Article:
Goodbye job applications, hello dream career
Seize control of your career and design the future you deserve with LW career

Lawyer accuses national employment firm of negligence

A solicitor who sought damages against his former workplace has alleged the employment firm he retained was negligent and exacerbated his mental health issues, a court has heard.

user iconNaomi Neilson 19 June 2023 Big Law
expand image

Haydyn Hastwell has been granted leave by NSW’s Supreme Court to file an amended statement of claim that alleges Harmers Workplace Lawyers breached an agreement and was negligent in pursuing a claim against his former firm, Kott Gunning.

Harmers was retained by Mr Hastwell in November 2014 to bring action against Kott Gunning on allegations Mr Hastwell was bullied and mistreated because of his sexual preferences.

This matter was permanently stayed, and an attempt by Mr Hastwell to appeal the court’s decision was quashed in May 2021.


In the current proceedings, Mr Hastwell alleged Harmers breached its statutory duty and fiduciary duty and made assertions of victimisation. He has sought declarations and damages from the firm.

Harmers filed a motion in October 2022 seeking orders “effectively amounting to a striking out of the statement of claim”.

In March 2023, Mr Hastwell sought leave to file an amended statement of claim with the court under the “implicit acknowledgement that the original statement of claim is deficient”.

Associate Justice Michael Elkaim has allowed Mr Hastwell to file the amended statement but required him to redraft some of the subparagraphs and parts of the particulars.

“The new pleading is far from perfect, but it is a lot better than the original, and it does tell the defendant the nature, detail and extent of the assertions against the defendant,” Associate Justice Elkaim said.

“I think it would be a waste of time and costs to require the plaintiff to try and achieve the precision seemingly demanded by the defendant.”

In the new pleading, Mr Hastwell alleged there had been an “exacerbation and aggravation of anxiety and depression”.

Given the limitation period for a personal injury claim is three years after the cause of action was “discoverable”, Harmers submitted this period expired in March 2020 and the pleading could not be used.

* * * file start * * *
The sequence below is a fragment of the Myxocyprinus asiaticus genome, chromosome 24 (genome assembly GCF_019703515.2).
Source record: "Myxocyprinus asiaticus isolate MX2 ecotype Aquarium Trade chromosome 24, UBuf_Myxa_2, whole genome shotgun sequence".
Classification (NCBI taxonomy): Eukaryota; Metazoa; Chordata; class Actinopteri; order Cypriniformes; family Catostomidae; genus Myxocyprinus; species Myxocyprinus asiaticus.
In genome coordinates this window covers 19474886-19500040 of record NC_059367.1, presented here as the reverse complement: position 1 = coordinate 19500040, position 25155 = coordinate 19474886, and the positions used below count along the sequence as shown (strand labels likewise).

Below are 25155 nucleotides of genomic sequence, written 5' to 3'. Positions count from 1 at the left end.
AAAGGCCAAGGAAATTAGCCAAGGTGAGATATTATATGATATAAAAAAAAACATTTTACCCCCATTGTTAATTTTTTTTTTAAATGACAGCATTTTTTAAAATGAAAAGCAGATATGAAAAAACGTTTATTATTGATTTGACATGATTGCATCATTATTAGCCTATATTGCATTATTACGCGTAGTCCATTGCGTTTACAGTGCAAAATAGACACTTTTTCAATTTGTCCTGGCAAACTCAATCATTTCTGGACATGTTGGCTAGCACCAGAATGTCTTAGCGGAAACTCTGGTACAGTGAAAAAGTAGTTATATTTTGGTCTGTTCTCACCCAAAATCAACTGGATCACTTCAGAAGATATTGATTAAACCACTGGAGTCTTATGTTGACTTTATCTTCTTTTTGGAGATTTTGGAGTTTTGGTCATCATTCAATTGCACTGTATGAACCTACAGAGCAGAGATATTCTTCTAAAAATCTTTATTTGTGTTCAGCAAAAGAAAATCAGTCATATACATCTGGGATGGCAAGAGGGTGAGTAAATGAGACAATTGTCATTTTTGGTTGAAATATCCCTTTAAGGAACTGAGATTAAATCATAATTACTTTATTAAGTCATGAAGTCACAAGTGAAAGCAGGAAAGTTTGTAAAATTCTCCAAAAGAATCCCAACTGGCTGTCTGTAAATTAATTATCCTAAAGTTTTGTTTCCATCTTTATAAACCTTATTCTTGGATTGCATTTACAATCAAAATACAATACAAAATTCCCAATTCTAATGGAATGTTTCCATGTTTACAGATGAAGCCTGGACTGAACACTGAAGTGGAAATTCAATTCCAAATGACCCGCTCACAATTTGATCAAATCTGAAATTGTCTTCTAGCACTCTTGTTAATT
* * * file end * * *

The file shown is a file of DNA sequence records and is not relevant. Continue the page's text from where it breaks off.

The firm referred to a letter Mr Hastwell wrote to the Legal Services Commissioner, stating that “the delay has significantly prolonged the life of this claim, not to mention it has prolonged the discrimination and harassment, which has added to my stress and anxiety”.

Associate Justice Elkaim said this letter refers only to stress and anxiety and does not include “the distinct mental state of depression”.

“Accordingly, I think the defendant’s limitation point can be taken no further than the assertion of anxiety,” Associate Justice Elkaim said.

An order was made for Mr Hastwell to delete the anxiety claim.

Harmers said parts of the pleading were “simple assertions, giving no clue as to their background or foundation”.

In response to criticisms, Mr Hastwell said the firm’s claims were “hyperbolic”, they demanded a “perfect” pleading and overall reflected a “nonsensical, unjust, unwarranted and costly approach”.

Associate Justice Elkaim said there was “no doubt” Mr Hastwell made “something of an ambit claim”, but it would be “counter-productive to require a global repleading”.

“I think the defendant should be entitled to seek further and better particulars of the assertions and that those particulars should be answered comprehensively.

“I do not think the particulars … describe a risk of harm. They are much more akin to allegations of breaches of duty. I think proper particulars should be given,” Associate Justice Elkaim said.

Naomi Neilson

Naomi Neilson

Naomi Neilson is a senior journalist with a focus on court reporting for Lawyers Weekly. 

You can email Naomi at: This email address is being protected from spambots. You need JavaScript enabled to view it.

You need to be a member to post comments. Become a member for free today!